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But the angel said to the shepherds, ‘Don’t be afraid, for look, I proclaim to you good news of great joy that will be for all the people
— Luke 2:10

Good news of great joy.

Don’t we all need good news at this point?  As we journey through the Advent season, and look ahead to Christmas, it is so important that we hold onto and remember the good news that the angel delivered to the shepherds, and which Luke carefully recorded for us.  In the city of David a Saviour was born for you, who is the Messiah, the Lord.

Earlier this week, Dr. Steve McMullin of Acadia Divinity College challenged a group of leaders to provide wisdom, perspective, and hope.  Over the last nine months, many of us have grown weary. Like the disciples in the boat [Mark 4:38], we’ve been crying out: “Teacher! Don’t you care that we’re going to die?” We’ve forgotten how to lament.  We’ve been crying out, without hope anchored in Jesus. So much is uncertain, but we must trust that Jesus is certain. Since Jesus is certain, he leads us to joy. Advent is an invitation for us to re-anchor our hope in Jesus. 

Over the last several months, God has been separately leading my wife and me in a discovery of joy. We are now leading our children in a discovery of joy, and we’ve introduced a couple of practices to help us reflect on what causes us joy – on who brings us joy.

Family Conversations of Joy

Through the month of November, our supper time conversations were centered on moments of joy.  We asked our children, “what brought you joy today?” The answers ranged throughout the month.  Many of the answers were rooted in “earthly joys,” as things like donair sauce, balls, and windows made their way onto our list. Other items reflected deeper longings, such as freedom, rights, and shelter. In a year of social distancing, loss of public gatherings, and regular mask usage, there were many names of people who we care for and miss. We wrote the daily answers on cutouts of the letters “J-O-Y” and they remain present in our dining room to remind us of joy.

Community Advent

I’ve often reflected on how grateful I am that this pandemic is happening in the age of Zoom and social media. While not the same as authentic community, Zoom gatherings can serve as bridges to help us gather virtually, while we wait to gather in-person again. A number of months ago, our family began gathering with a few other families, which some of the group’s children began dubbing as “Family Church.” Although our Family church cannot currently gather, due to our health zone being in the current orange level, we are able to meet on Zoom to light our Advent candles together on Sunday mornings. While “not the same,” this communal experience of Advent, brings us reflection and joy.  Thanks to these other families, we experience the joy that a community rooted in Jesus brings.

Personal Pursuit of Joy

The Advent Conspiracy book has been significant to me over the years as it influenced a lot of my pastoral ministry.  Its authors write, ““Our world is increasingly fractured, yet we often mask this distance with a kind of pseudo-community – we call; we text; we Facebook, Tweet, Instagram, and the list goes on. These can be important ways to keep in touch, but they can never replace the flesh-and-blood aspect of a relationship.  We were made to be with each other.” This year of social distancing has increased my own use of social media, in attempts to create this pseudo-community, but my personal agitation has increased as a result of a lot of bad information that is out there.  While I cannot control others’ posting (I wish!), I’ve made the decision, for the pursuit of joy, to remove social media apps from my phone. While this is currently an Advent practice, I haven’t decided yet if I’ll restore those apps to my phone. Removing these apps is increasing my presence with my children, and giving me opportunity to reflect on Jesus, who ultimately brings me joy. Admittedly, I had a problem with checking my phone too often, and it was costing me joy. Joy that is rooted in the presence of an actual community than any pseudo-community. As Andrew Root writes:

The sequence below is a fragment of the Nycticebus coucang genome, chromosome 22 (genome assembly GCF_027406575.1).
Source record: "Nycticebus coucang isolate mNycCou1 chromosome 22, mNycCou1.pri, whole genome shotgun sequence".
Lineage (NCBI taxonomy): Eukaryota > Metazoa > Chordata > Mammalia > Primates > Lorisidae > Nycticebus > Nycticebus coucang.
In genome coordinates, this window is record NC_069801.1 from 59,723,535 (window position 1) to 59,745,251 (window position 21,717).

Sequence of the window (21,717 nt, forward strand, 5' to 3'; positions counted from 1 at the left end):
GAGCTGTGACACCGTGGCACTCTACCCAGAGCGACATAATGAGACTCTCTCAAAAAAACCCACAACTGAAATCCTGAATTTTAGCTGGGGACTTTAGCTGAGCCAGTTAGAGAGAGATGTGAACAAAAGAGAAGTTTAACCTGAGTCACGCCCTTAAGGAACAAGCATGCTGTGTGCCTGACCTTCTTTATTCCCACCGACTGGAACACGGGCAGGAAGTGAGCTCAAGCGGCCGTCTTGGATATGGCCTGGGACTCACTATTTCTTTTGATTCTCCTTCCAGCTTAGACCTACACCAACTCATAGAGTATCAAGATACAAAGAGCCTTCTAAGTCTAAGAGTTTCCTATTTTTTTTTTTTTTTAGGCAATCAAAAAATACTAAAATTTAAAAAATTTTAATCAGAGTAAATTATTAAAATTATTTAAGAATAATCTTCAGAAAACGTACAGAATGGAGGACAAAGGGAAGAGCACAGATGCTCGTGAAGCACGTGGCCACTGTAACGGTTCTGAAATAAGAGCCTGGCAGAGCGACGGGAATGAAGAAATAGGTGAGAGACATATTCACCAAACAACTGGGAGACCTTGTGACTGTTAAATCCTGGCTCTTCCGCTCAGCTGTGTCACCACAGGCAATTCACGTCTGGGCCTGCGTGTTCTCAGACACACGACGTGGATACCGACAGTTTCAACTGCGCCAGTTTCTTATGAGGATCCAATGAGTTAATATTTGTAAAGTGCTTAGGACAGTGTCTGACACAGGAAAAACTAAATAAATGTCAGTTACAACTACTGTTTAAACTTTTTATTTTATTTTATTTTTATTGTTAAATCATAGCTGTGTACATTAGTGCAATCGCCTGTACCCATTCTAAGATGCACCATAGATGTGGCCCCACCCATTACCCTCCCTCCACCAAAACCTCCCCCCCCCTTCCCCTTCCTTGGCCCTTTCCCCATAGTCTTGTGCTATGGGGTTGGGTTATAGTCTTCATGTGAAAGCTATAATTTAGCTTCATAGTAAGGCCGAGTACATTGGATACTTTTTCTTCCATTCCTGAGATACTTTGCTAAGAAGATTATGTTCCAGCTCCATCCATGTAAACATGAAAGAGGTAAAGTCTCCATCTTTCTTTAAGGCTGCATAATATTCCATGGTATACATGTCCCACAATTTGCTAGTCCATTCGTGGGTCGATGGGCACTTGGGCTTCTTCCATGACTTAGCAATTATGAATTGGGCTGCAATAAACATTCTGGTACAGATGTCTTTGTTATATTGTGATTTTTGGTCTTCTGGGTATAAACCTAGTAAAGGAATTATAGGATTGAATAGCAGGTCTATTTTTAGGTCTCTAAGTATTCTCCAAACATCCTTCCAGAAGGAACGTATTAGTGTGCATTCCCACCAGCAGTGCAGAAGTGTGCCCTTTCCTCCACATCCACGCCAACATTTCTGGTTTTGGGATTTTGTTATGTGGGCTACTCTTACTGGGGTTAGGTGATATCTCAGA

“Joy is the experience of the Good, which comes upon us when we receive the gift of new life out of death, by faith.” Social media was robbing me of my experience of Jesus, the one who is Good. 

Focus on Certainty

Ultimately, our family’s discovery and pursuit of joy, is an exploration of developing Advent hearts in each of us. We are learning to wait for God’s actions. We choose to believe that:

“God is not dead, nor doth He sleep; The Wrong shall fail, The Right prevail, With peace on earth, good-will to men.”

To help us remember this truth, we are focusing on joy.

In the midst of great uncertainty, what are you doing to keep perspective?  How are you reminding yourself, your family, your church of God’s activity. COVID-19 is not the end of God’s plan for the redemption of humanity. Advent and Christmas are seasonal reminders of God’s continued plans for each of us. 


  • Longfellow, Henry Wadsworth. “Christmas Bells,” in Our Young Folks (1865). 

  • McKinley, Seay, and Holder. Advent Conspiracy (Zondervan, 2018), 93.

  • McMullin, Steve. “Replenish: Leadership Soul Care” retreat on Zoom. November 30, 2020.

  • Painter, J. “Joy,” in The Dictionary of Jesus and the Gospels (Intervarsity Press, 1992), 395.

  • Root, Andrew. The End of Youth Ministry? (Baker Academic, 2020), 116.